Thinking once again however to the title of this article, whilst in Berlin, we discussed a 2017 project by Jewish-German writer Shahak Shapira entitled "Yolocaust." I think this piece really challenges us to seriously consider how we chose to behave at memorial sights. In the words of Shapira, the aim of his work was to "show people what they were actually doing, or how others might interpret what they were doing." Essentially, Shapira wanted people to understand how posing for pictures at the Jewish memorial can be very disrespectful.
Yolocaust involved Shapira selecting selfies and photographs people had posted posing at the memorial. He then fused the images with some of the most upsetting pictures taken in Nazi concentration camps. Thus, creating the illusion that the people were posing with the victims. All of a sudden, these photographs look incredibly disturbing. To my mind, many of the visitors included in the pictures most likely did not consider that they were doing anything wrong. We live in a world where almost everyone engages with some form of social media. It is easier than ever for us to share pictures of the places we’ve visited with our friends, family, and the world. It is understandable how in the quest to achieve a social media worthy shot, thinking about the implications of one’s actions can be forgotten. This is exactly what the Yolocaust project highlights. It draws attention to the fact that those who have posed for the images have forgotten, or simply not taken the time, to consider the atrocities that the memorial commemorates.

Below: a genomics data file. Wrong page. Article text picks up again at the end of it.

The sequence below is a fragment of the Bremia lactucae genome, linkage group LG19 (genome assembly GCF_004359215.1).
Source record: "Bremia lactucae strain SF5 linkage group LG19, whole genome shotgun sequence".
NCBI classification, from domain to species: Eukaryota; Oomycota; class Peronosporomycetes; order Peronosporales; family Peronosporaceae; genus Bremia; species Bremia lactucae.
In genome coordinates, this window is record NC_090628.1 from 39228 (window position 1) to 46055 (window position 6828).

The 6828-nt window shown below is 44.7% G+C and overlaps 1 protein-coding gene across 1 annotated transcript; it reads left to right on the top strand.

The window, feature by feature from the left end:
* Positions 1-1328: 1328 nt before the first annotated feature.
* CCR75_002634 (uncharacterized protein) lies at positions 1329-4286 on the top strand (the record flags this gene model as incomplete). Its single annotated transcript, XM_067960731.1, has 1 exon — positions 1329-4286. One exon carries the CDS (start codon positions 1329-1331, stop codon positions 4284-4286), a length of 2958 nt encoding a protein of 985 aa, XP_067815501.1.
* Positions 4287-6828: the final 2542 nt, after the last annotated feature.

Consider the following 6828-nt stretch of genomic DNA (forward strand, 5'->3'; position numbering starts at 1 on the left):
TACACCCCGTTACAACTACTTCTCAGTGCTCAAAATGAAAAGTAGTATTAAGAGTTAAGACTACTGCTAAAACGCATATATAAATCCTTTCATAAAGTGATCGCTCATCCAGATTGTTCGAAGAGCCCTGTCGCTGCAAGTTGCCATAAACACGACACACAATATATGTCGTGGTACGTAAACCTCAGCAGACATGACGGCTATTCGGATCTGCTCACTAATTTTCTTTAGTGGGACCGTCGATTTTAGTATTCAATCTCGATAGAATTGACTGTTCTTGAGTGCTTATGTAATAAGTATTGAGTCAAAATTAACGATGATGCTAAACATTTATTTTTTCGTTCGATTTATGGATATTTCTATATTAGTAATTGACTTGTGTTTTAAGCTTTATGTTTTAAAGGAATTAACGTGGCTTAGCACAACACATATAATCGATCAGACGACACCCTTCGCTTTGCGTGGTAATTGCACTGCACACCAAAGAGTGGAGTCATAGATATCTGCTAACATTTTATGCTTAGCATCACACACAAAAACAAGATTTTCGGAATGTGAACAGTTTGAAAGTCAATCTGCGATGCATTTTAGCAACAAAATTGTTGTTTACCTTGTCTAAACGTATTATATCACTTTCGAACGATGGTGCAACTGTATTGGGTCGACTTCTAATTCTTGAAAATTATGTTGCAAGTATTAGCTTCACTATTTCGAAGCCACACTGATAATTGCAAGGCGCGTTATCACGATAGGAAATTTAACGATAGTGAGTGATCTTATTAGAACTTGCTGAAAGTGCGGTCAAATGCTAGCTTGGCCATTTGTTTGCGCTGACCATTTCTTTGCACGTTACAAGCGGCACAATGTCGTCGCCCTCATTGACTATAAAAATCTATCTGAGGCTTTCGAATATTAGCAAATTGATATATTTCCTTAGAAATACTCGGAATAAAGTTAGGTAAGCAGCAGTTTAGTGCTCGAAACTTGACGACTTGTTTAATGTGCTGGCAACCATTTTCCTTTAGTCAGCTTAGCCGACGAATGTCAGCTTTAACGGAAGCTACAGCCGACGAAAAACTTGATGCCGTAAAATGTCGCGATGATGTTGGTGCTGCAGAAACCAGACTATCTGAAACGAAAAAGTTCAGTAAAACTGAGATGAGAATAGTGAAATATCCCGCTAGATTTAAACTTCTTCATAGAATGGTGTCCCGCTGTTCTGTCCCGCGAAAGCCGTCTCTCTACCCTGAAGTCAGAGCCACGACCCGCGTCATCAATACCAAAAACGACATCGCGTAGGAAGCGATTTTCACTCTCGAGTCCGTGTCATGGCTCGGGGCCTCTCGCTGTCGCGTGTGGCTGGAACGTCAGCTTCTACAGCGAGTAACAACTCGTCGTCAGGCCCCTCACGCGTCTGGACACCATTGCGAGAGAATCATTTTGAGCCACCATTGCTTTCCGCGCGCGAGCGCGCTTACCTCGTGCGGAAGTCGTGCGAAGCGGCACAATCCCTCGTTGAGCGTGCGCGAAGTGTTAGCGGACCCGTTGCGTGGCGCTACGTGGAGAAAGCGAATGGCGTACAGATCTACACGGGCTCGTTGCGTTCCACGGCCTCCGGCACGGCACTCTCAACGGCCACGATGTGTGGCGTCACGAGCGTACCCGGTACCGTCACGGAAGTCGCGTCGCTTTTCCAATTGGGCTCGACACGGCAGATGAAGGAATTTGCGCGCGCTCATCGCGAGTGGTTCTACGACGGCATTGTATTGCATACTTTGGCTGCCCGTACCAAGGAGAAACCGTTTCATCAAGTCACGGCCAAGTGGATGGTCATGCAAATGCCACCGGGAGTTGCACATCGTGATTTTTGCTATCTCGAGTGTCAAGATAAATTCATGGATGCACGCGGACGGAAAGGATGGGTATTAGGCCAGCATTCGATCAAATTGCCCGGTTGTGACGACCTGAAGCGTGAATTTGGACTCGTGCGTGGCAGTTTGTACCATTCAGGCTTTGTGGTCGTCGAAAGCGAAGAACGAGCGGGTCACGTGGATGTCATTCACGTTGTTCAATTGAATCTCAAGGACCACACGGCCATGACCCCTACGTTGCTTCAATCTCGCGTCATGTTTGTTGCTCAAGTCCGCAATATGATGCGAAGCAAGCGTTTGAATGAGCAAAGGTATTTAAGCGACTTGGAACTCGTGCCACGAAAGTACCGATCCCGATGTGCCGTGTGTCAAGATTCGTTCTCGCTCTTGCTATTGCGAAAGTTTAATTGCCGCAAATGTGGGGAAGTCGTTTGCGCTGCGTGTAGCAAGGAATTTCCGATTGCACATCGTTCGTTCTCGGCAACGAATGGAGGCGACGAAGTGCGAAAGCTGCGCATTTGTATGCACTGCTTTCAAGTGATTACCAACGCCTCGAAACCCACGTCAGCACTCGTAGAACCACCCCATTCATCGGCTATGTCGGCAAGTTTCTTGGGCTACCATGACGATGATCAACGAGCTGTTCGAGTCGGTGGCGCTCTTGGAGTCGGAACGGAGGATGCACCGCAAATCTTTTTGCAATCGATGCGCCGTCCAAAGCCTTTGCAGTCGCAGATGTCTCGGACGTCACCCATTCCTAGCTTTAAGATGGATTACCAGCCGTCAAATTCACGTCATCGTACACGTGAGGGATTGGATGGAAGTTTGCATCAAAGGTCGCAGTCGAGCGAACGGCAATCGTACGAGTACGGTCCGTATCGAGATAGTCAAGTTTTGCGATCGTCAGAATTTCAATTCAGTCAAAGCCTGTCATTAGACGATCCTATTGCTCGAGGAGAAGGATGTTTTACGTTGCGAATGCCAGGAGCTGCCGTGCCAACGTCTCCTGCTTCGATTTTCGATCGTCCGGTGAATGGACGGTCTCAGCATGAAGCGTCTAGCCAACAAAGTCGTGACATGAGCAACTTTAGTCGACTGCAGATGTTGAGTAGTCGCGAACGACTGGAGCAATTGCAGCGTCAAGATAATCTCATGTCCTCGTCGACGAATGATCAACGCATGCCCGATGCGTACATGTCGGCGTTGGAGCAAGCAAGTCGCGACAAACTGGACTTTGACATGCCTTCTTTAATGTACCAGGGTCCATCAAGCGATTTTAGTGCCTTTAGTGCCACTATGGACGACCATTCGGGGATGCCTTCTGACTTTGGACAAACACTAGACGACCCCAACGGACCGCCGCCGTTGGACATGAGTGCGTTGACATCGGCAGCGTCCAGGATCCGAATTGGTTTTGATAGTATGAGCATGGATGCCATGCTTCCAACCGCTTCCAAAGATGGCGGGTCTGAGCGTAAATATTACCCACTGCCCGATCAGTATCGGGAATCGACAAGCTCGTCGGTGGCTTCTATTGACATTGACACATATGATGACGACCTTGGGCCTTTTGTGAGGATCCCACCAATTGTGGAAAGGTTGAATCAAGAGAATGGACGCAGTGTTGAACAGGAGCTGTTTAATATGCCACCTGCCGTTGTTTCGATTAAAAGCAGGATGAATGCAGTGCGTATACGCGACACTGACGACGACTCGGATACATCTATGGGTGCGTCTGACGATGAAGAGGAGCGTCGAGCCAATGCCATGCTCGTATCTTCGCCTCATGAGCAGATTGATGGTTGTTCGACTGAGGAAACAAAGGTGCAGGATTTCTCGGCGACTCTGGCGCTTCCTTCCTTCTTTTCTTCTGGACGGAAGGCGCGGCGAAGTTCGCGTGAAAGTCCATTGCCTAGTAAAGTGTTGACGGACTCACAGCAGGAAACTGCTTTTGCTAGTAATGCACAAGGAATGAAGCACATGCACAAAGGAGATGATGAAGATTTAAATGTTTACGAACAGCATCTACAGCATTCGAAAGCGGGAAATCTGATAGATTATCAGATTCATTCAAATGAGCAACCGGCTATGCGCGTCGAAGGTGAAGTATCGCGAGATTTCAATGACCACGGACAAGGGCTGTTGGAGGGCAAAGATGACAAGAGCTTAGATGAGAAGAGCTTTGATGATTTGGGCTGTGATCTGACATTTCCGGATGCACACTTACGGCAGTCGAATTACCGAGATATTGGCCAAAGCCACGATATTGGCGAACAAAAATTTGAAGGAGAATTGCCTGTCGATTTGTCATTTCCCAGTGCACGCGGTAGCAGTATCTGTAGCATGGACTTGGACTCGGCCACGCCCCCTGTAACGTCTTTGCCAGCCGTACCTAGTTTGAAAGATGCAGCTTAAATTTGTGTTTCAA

The Yolocaust project wasn’t without controversy, with many critics branding the piece as too graphic, and calling the project an overreaction. However, Shapira claims that almost all of the people featured in the project understood his message and removed the original posts from their social media. One man whose picture was used by Shapira wrote that his original Instagram post showing himself jumping on the memorial was supposed to be a joke amongst friends. However, after the picture was edited to show him jumping on a pile of Jewish corpses, he said that he realised how inappropriate his photo was and that the project had made him see the error in his ways.